Nvidia Doubles Down on AI Supercomputing

Targeting HPC, AI, Analytics trifecta: A100 GPUs get double the memory with 80GB HBM2e for server, DGX, and appliances while Nvidia/Mellanox announce NDR 400G Infiniband.

Nvidia has outpaced itself with so many new GPUs for large-scale computing over the last several years that the strategy now seems to be to leave some near-term capability aside to allow big releases at the expected time of year. In today’s case that timing is around the annual Supercomputing Conference (SC20) and while there is not something entirely new to marvel at GPU-wise, there is definite doubling of capacity and capability.

The GPU maker announced that its A100 GPUs are capable of literally double the memory and performance with the addition of 80GB HBM2e devices, already shipped to some of its biggest HPC “Superpod” and in their DGX systems with wider availability via their partner network beginning in January 2021. For those partners, the overhead is simple, the capability and capacity jump adds another option without any overhead for the 400W of the 40GB GPUs and for the early Superpod customers, it’s a simple tray shift, according to Paresh Kharya, Senior Director of Product Management at Nvidia.

Having something new to announce is one thing, but it is probably more likely that without some delays, the original A100 might have had the 80GB of memory already. There’s also upward mobility to 96GB in theory with all six (8GB per stack, only five active in the original A100) controllers activated if they went four memory chips high for the next iterations on the A100 for even larger models, but we’ll stick to what’s been announced today.

Jumping to 2TB/s is a big deal to keep the GPU fed and the ability to finally partition GPUs into seven isolated instances (via multi-instance GPU, or “MIG”) adds utilization and memory bandwidth together for quite an improvement in both traditional HPC simulation and large model-driven AI training. On that note, all precisions relevant to Nvidia’s total view of AI supercomputing, which encompasses modeling and simulation, data analytics, and deep learning are part of the package along with various optimizations Nvidia says it’s made to both hardware and software with this new doubling of all elements.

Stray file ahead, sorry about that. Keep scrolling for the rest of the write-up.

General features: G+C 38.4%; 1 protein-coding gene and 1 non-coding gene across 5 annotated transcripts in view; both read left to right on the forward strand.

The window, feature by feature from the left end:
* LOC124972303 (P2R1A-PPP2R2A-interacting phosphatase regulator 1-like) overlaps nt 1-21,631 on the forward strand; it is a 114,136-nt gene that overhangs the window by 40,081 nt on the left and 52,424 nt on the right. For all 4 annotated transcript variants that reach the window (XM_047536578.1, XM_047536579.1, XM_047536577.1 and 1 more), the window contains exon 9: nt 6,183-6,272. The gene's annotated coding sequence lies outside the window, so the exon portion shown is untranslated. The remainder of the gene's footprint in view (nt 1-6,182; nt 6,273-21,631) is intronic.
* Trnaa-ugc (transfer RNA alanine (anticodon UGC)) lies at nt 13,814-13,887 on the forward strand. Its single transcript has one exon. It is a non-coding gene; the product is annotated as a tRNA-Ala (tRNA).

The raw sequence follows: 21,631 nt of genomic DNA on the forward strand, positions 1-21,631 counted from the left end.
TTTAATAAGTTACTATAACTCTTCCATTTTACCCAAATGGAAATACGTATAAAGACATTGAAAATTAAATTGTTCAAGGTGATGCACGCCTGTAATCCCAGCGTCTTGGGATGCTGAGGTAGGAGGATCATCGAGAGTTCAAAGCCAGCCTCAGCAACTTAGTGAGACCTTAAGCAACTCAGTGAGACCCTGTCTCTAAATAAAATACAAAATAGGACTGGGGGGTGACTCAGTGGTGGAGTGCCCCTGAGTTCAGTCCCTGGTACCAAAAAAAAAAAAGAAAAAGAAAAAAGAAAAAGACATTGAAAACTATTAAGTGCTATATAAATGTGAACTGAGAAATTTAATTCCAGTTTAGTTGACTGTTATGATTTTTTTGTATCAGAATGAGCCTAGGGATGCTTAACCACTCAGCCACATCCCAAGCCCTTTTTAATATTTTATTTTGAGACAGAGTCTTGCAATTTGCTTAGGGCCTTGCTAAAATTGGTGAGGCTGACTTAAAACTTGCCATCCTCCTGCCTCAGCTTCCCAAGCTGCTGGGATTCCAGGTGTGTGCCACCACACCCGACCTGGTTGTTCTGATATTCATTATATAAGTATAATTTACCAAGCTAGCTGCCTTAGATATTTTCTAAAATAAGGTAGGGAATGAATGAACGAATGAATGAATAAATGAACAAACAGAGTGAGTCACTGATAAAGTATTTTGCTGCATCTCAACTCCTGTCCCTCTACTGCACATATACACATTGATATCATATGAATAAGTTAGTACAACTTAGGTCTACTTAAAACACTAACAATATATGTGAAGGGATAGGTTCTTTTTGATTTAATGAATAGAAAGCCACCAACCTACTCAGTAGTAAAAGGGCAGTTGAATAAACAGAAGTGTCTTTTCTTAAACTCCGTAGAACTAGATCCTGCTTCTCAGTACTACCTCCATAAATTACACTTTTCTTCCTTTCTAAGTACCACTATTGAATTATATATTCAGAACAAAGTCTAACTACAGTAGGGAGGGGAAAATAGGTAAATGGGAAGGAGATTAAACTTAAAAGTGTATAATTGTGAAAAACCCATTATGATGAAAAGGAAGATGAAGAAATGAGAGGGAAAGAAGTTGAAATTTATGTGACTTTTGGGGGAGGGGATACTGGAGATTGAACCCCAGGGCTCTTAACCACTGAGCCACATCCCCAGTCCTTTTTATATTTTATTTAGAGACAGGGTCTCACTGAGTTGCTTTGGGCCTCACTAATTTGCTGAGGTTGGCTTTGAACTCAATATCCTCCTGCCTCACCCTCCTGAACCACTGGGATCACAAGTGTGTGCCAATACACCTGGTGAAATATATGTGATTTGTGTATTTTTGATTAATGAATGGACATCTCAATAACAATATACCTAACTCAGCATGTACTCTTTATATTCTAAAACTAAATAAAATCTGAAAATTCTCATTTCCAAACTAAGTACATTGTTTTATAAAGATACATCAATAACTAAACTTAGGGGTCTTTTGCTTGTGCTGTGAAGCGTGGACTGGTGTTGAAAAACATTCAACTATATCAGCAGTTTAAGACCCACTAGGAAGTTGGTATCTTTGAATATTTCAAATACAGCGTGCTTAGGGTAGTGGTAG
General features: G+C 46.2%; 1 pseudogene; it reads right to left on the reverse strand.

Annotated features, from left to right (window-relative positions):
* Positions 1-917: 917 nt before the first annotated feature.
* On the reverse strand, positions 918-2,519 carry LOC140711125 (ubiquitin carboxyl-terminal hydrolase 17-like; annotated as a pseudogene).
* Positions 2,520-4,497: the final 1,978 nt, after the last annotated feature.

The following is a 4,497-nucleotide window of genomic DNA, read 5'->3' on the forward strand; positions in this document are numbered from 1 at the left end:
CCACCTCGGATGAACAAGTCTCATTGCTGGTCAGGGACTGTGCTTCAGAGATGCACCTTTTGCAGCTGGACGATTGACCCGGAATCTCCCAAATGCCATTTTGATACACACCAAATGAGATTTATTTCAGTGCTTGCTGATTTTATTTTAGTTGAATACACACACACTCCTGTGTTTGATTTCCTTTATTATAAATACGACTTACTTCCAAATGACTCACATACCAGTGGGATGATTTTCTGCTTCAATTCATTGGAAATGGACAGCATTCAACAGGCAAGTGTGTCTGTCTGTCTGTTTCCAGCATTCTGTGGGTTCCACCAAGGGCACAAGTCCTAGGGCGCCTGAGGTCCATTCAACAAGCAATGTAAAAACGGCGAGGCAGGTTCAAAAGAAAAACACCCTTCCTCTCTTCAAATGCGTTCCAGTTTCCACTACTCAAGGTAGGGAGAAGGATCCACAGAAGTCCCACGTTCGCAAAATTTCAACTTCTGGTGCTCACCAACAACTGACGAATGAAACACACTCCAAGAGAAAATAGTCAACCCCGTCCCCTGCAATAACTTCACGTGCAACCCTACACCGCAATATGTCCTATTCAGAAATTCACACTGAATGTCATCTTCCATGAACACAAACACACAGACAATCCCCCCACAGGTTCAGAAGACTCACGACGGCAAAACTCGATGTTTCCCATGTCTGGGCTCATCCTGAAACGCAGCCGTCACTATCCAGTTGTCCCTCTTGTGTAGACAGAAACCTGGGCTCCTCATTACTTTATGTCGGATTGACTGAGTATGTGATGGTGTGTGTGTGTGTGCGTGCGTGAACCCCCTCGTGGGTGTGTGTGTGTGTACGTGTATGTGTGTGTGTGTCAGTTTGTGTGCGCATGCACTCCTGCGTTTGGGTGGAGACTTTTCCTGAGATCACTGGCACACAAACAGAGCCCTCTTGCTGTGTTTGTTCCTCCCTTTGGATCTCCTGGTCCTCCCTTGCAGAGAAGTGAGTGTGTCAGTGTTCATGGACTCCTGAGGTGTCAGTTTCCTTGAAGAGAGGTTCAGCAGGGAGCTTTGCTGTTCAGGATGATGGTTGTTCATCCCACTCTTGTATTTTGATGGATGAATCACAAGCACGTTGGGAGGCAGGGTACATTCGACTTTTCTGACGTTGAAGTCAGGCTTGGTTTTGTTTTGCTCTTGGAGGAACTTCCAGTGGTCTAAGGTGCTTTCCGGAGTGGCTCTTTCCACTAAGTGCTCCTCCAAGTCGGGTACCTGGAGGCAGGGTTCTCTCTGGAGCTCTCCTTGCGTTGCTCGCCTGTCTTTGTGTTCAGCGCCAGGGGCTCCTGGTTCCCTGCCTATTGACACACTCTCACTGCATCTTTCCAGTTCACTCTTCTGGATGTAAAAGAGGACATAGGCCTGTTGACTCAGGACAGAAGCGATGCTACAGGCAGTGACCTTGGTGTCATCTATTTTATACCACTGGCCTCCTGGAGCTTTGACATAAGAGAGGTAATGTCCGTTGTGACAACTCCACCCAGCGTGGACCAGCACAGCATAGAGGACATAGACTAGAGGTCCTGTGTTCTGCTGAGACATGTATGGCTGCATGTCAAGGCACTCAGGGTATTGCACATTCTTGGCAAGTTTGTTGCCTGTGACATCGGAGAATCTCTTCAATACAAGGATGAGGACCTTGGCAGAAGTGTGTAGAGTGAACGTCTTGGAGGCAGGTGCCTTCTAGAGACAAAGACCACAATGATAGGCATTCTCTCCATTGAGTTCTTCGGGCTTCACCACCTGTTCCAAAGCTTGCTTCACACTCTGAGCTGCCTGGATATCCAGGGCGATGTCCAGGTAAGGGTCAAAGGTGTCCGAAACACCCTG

Kharya says that this combination, especially with 600Gb/s interconnect bandwidth between GPUs enables efficient scaling and across all the improvements, they’re seeing 1.8X faster runs for traditional simulations than the 40GB A100, 3X faster training for recommender systems on a 450GB dataset, all the while showing impressive results on the Green 500, although the results aren’t out quite yet. “The HGX AI platform is a single, unified platform for converged simulation, analytics, and AI, scalable from single server to exascale,” Kharya adds. “It all starts with the guts behind the DGX with the software level including support for multi-node GPU.”

Speaking of the DGX, as one might imagine, there is a new one soon available with the new A100 80GB variant with a total of 640GB. This, as one might imagine, will be an AI training beast in particular, allowing far larger models, thus greater efficiency and performance. While there is no pricing released since Nvidia leaves this detail to its partners to arrange, we can guess the addition of Samsung’s HBMe2 probably does jack the price up a bit beyond the other improvements.

Charlie Boyle, VP and GM of the DGX line says that the new DGX featuring the doubled-down A100s have been in testing and production inside Nvidia’s own datacenters for some time alongside select Superpod customer sites where they have been installed.